• Tylenol Cold: Combines acetaminophen, dextromethorphan, and phenylephrine, and therefore helps with fever, aches, cough, and congestion.
  • Aleve Cold and Sinus: Contains naproxen and pseudoephedrine to relieve fever, aches, and congestion.
  • Vicks DayQuil: A mixture of acetaminophen, dextromethorphan, and phenylephrine to combat pain, fever, cough, and nasal congestion.

 

The cold and flu aisle at your local pharmacy is likely to have a huge assortment of potential remedies for you. Now that you know the names of the active ingredients and the symptoms each one treats, you can check the labels on different medications and choose the one that suits your needs. If you have questions, feel free to download the K Health App and discuss with a doctor.

Risks Related to Cold and Flu Medications

In general, there are few severe consequences for otherwise-healthy adults when it comes to taking cold or flu medications. There are cases when OTC cold or cough medicines can have life-threatening side effects for children, so it is very important that you consult with your child’s pediatrician before giving them medicine.

 

For adults, the most important things to remember are:

 

  • Follow the dosage instructions and do not take more than recommended.

 

  • Check with your doctor if you take any prescription medications to make sure that they won’t negatively interact with OTC cold or flu medicine.

 

  • Do not take more than one medication with the same active ingredient at the same time.

When Are Antibiotics Necessary?

The truth is that most colds and flus are caused by viruses not bacteria, so antibiotics will not help. If you are diagnosed with the flu, your doctor may prescribe an antiviral medication such as Tamiflu. This will not cure you, but it can make the symptoms less severe and help you recover more quickly. This type of medication is most effective if you can take it within the first 48-hours of experiencing symptoms.

 

If a cold or flu is accompanied by sinus pain that ends up being a bacterial sinus infection—diagnosed by a nasal swab and/or physical exam—you will be prescribed antibiotics. You would most likely be given amoxicillin or a combination that includes amoxicillin (found in brands like Moxatag or Augmentin). Remember that with antibiotics, it is important that you finish the entire course of treatment even if you are feeling better.

Natural Remedies for Cold and Flu

If you do not want to take traditional medications for your cold or flu symptoms, there are many natural remedies proven to be just as effective. Check out our article on natural cold and flu remedies.

Cold and Flu Prevention

Of course the ideal way to get through cold and flu season is to avoid getting sick to begin with. While there are no guarantees, there are a few basic steps you can take:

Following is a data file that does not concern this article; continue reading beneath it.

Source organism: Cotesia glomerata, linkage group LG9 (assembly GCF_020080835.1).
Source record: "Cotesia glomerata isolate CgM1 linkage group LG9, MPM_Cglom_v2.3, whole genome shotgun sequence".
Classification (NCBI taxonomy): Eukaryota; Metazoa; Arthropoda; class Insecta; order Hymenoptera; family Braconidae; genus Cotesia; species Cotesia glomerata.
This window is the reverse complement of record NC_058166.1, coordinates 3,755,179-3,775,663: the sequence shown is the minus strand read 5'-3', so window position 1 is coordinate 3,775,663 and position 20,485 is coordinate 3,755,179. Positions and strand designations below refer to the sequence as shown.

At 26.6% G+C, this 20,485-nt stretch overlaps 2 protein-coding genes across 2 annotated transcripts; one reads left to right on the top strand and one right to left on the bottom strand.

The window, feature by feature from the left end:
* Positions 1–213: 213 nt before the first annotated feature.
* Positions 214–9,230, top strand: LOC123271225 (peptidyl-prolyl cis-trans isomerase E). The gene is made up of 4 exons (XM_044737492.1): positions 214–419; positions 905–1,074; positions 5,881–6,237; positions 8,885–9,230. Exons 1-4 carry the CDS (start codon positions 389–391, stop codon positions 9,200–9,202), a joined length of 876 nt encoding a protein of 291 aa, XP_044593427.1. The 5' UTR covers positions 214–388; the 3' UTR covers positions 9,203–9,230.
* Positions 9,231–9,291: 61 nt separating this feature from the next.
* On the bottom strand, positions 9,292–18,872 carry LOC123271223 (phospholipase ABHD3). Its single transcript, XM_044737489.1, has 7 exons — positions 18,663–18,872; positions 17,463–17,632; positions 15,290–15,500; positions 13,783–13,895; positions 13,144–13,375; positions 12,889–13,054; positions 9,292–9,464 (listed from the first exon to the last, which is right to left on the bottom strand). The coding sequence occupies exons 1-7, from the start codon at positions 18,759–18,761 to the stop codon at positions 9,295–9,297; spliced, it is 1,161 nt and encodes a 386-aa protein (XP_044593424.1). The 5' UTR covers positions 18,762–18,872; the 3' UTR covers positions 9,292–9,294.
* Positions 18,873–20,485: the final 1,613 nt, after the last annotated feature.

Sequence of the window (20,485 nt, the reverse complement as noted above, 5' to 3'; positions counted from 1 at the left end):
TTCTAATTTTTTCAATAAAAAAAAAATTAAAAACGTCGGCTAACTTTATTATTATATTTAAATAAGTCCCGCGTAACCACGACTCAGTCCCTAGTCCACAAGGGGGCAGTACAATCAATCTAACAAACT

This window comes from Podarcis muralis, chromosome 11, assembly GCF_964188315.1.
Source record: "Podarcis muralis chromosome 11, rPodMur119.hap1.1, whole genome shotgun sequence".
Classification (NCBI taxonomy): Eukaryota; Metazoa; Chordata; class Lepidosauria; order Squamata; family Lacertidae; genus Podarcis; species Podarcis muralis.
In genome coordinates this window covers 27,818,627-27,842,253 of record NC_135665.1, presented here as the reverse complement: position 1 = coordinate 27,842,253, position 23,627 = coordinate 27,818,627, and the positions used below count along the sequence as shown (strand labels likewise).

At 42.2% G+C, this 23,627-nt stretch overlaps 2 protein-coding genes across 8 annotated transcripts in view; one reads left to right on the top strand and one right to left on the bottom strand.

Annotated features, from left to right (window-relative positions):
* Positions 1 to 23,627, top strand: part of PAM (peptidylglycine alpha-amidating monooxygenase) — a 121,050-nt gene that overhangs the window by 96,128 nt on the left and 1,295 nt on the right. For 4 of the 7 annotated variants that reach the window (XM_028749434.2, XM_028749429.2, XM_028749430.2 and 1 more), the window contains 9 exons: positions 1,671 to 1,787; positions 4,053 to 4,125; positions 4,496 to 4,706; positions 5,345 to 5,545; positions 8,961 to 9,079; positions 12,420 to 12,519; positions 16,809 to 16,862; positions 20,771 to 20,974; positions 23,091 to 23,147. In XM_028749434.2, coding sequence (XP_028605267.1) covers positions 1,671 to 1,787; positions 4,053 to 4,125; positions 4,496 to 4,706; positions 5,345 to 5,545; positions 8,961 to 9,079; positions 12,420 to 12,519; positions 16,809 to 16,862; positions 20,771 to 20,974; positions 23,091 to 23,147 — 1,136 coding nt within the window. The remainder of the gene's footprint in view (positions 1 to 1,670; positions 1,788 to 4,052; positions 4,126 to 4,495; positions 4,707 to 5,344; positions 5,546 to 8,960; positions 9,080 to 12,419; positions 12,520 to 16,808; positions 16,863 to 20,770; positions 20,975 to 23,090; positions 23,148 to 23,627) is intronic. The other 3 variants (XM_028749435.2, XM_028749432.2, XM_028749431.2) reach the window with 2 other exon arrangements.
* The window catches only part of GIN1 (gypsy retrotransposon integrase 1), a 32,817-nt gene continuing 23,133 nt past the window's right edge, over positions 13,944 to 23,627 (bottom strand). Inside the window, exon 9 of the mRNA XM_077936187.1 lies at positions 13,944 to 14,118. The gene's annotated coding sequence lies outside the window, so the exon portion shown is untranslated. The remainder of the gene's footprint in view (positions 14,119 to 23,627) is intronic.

• Avoid the spread of germs by washing your hands often with soap.

 

  • Boost your immune system by eating healthy, exercising, and getting enough sleep.

 

  • When you cough or sneeze, do it into the inside of your elbow instead of your hand.

 

  • Regularly clean common-area surfaces such as tables, toys, door handles, and bathrooms.

 

While there is no vaccine to prevent the common cold, it is recommended to get the flu vaccine each year, particularly for people who are pregnant, have compromised immune systems, or work with children. The vaccine, available either as a shot or a nasal spray, helps your body to respond by building antibodies that will protect you from the flu. Because there are different strains of the flu, even getting the vaccine is not a 100% guarantee of protection, but studies show that it can reduce the risk by 40-60%.

When to See a Doctor

Usually a cold or even the flu will go away on its own after 7-10 days, but if you experience any of the following more serious symptoms, you should contact your doctor as they may indicate the need for medical intervention:

  • A fever above 102° F (38.9°C) alongside fatigue and body aches
  • Symptoms that last for more than 7-10 days
  • Difficulty breathing
  • Chest pain or pressure
  • Fainting
  • Confusion or disorientation
  • Persistent vomiting
  • Severe sinus pain
  • Swollen glands in neck or jaw

“The average adult will suffer from 2-3 colds per year.”

Want relief from your cold or flu? K Health can help.

by

Dr. Edo Paz

Edo Paz is VP Medical and Lead Physician at K Health. Dr. Paz has two degrees in chemistry from Harvard and an MD from Columbia University. He did his medical training in internal medicine and cardiology at New York-Presbyterian. In addition to his work at K Health, Dr. Paz is a cardiologist at Heartbeat Health, a cardiology practice located in New York City.